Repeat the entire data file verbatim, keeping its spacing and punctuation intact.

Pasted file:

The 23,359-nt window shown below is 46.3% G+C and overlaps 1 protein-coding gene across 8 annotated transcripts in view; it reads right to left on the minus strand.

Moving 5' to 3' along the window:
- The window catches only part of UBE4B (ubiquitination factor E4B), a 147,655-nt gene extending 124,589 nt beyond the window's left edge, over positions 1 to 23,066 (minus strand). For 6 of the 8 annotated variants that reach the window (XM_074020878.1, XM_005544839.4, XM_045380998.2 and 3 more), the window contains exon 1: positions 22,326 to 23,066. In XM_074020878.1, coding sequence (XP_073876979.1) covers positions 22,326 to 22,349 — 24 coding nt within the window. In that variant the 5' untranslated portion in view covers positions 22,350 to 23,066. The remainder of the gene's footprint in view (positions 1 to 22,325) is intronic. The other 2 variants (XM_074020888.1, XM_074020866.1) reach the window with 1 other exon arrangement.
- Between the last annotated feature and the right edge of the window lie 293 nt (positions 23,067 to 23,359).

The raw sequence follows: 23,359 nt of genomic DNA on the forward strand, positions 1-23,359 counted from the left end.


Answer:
The 23,359-nt window shown below is 46.3% G+C and overlaps 1 protein-coding gene across 8 annotated transcripts in view; it reads right to left on the minus strand.

Moving 5' to 3' along the window:
- The window catches only part of UBE4B (ubiquitination factor E4B), a 147,655-nt gene extending 124,589 nt beyond the window's left edge, over positions 1 to 23,066 (minus strand). For 6 of the 8 annotated variants that reach the window (XM_074020878.1, XM_005544839.4, XM_045380998.2 and 3 more), the window contains exon 1: positions 22,326 to 23,066. In XM_074020878.1, coding sequence (XP_073876979.1) covers positions 22,326 to 22,349 — 24 coding nt within the window. In that variant the 5' untranslated portion in view covers positions 22,350 to 23,066. The remainder of the gene's footprint in view (positions 1 to 22,325) is intronic. The other 2 variants (XM_074020888.1, XM_074020866.1) reach the window with 1 other exon arrangement.
- Between the last annotated feature and the right edge of the window lie 293 nt (positions 23,067 to 23,359).

The raw sequence follows: 23,359 nt of genomic DNA on the forward strand, positions 1-23,359 counted from the left end.